636560893800004640
636560891400000000
636560893800004640
636560892000000000
636560893800004640
636560892600000000
636560893800004640
636560893200000000
636560893800004640
636560893800000000
636560893800004640
636560894400000000
636560893800004640
636560895000000000
636560893800004640
636560895600000000
636560893800004640
636560896200000000
636560893800004640
636560896800000000
636560893800004640
636560897400000000
636560893800004640
636560898000000000
636560893800004640
636560898600000000
636560893800004640
636560899200000000
636560893800004640
636560899800000000

As you can see, these two lines are likely to be the two DateTimes that you think would equal, but does not:

636560893800004640
636560893800000000

The one above is the dateNow and the one below is the one in the list.

See the difference? dateNow has more ticks than the one in the list.

Why is this?

The DateTimes in the list are created from date, which is created by using the constructor with 6 arguments. This creates a DateTime just as you specified. This means that the instance created will not have any extra ticks for the "remainder". And I can see that when you change your dateNow, you tried to remove all the extra components that you don't care about, like seconds and milliseconds, but you forgot about ticks. When you compare 2 DateTimes you are actually comparing the ticks.

new DateTime(1) == new DateTime(1)
true
new DateTime(1) == new DateTime(2)
false

So you need to remove the extra ticks from your dateNow to get your desired result, or just use the 6-argument constructor again.

  • 2
    Removing the Seconds and Milliseconds from 'dateNow' after initializing and using the DateTime(long ticks) constructor for 'date' should do it – Hyarus Mar 8 at 7:25

Problem

Your synchronization with AddSeconds and AddMilliseconds works to the precision of fff (milliseconds) but not to the precision of Ticks (one ten-millionth of a second). The latter is required for the DateTime equality that Any() uses.

One Solution

Precisely sync the DateTime copy with its prototype by creating that copy with the DateTime constructor that takes Ticks. Then your code accurately finds the date with Any().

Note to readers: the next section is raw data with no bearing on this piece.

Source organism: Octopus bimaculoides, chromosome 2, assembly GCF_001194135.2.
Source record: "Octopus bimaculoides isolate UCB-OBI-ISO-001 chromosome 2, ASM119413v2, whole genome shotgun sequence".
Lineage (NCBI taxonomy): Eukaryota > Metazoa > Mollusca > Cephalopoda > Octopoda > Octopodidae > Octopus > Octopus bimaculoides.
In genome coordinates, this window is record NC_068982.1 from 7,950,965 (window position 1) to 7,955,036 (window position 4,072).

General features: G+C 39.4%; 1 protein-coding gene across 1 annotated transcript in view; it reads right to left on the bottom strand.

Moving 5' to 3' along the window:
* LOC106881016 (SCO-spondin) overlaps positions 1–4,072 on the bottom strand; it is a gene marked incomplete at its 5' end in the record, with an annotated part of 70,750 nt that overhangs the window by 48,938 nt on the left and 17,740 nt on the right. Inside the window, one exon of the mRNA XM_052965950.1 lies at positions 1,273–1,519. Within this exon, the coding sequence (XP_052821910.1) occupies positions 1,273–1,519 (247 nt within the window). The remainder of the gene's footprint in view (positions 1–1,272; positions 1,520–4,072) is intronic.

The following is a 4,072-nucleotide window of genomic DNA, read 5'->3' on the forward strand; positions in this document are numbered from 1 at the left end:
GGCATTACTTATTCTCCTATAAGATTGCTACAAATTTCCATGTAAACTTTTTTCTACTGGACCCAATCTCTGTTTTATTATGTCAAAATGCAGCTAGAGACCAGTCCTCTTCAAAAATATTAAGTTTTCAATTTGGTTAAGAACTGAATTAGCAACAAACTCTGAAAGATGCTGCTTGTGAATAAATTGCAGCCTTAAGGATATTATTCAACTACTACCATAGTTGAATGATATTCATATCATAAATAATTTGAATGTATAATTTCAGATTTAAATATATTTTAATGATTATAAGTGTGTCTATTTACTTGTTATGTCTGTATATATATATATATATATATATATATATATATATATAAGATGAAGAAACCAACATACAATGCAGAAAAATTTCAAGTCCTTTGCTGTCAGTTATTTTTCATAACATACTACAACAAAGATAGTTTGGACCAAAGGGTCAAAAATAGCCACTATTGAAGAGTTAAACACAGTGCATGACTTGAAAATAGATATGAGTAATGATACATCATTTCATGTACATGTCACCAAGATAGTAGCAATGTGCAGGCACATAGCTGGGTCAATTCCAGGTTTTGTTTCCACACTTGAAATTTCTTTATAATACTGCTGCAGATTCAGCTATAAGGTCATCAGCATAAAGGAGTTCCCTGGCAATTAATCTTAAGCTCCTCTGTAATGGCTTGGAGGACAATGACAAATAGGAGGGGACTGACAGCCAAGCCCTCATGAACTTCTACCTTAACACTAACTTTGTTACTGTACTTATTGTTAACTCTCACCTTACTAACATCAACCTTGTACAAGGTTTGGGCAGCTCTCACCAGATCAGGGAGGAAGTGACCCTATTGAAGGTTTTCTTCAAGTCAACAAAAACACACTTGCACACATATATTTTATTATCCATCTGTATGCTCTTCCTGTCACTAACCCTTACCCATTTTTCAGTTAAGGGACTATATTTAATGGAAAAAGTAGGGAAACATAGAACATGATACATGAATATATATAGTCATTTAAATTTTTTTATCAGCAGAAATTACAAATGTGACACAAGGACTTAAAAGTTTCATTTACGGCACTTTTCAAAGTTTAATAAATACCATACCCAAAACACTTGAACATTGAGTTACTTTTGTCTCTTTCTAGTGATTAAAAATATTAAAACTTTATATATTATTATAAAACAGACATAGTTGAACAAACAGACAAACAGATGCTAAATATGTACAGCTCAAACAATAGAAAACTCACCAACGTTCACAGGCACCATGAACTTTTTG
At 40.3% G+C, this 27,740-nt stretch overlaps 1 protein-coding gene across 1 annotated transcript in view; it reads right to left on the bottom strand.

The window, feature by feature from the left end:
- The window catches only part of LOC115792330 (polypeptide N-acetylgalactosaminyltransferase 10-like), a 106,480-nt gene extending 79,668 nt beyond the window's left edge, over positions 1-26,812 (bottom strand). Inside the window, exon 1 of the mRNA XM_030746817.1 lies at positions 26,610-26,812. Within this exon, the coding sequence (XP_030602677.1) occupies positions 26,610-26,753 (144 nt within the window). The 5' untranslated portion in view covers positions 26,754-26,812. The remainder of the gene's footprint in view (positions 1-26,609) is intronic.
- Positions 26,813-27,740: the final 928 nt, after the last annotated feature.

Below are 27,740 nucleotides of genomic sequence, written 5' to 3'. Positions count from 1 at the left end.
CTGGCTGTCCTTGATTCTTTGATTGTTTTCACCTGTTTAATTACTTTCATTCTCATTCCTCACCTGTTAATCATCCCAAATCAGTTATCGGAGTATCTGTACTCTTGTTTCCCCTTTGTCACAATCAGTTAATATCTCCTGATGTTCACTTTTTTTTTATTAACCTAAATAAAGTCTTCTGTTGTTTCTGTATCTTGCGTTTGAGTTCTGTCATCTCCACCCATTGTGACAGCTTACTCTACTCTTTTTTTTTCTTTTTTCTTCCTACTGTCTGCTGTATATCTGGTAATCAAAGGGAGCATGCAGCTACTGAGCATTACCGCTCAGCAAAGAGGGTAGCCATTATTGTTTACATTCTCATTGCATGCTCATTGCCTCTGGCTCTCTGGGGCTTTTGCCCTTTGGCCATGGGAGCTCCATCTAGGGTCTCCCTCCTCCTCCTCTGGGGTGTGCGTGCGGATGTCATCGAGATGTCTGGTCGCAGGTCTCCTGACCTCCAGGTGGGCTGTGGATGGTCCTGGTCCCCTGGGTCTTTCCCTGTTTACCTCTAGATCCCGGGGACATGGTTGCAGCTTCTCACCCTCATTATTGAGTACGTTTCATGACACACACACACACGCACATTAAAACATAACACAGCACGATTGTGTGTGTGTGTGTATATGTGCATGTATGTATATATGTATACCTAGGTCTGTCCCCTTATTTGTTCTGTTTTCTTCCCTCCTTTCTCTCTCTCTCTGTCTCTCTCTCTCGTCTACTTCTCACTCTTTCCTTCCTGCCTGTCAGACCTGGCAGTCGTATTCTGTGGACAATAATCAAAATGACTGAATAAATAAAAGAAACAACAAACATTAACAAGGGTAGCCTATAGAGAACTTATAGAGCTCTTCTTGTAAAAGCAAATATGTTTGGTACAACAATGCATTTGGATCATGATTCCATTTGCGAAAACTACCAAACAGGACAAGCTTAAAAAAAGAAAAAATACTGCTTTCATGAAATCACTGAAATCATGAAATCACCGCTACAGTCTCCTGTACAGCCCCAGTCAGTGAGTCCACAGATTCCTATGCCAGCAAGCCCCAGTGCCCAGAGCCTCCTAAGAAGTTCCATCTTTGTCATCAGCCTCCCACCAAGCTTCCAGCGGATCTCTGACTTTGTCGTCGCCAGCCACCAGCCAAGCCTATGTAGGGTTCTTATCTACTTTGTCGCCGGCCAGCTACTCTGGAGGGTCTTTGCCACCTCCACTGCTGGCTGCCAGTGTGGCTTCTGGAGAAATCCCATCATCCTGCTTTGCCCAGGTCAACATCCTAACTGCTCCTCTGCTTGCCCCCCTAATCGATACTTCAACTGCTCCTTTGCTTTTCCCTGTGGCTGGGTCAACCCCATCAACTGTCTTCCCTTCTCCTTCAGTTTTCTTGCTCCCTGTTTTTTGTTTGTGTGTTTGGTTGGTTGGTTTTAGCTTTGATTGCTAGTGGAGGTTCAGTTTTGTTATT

Here is your improved code as a working Fiddle.

List<DateTime> dateTimeList = new List<DateTime>();
DateTime dateNow = DateTime.Now;

// use dateNow.Ticks in the constructor to create a precise, 
// synchronized DateTime clone
DateTime date = new DateTime(dateNow.Ticks);

date = date.AddMinutes(-10);
while (date < dateNow.AddMinutes(10))
{
    dateTimeList.Add(date);
    date = date.AddMinutes(1);
}

if (dateTimeList.Any(x => x == dateNow))
    Console.WriteLine("date found");
else
    Console.WriteLine("date Not found");

var format = "ddMMyyyy hh:mm:ss:fffz";
if (dateTimeList.Any(x => x.ToString(format) == dateNow.ToString(format)))
    Console.WriteLine("date string matched");
else
    Console.WriteLine("date string didn't match");

Aside

We can format a date string to the precision of ticks by using fffffff instead of fff.

DateTime uses the System Clock which is notoriously only accurate to about 10-15ms - as highlighted in the answer to this question - Get DateTime.Now with milliseconds precision

To get round this, you'll need to replace your equality comparison (==) in your Any() clause with a check that takes account of the inaccuracy. The code below matches the dates if they are less than 20ms apart...

if (dateTimeList.Any(x => Math.Abs((dateNow - x).TotalMilliseconds) < 20)
    Console.WriteLine("date found");
else
    Console.WriteLine("date Not found");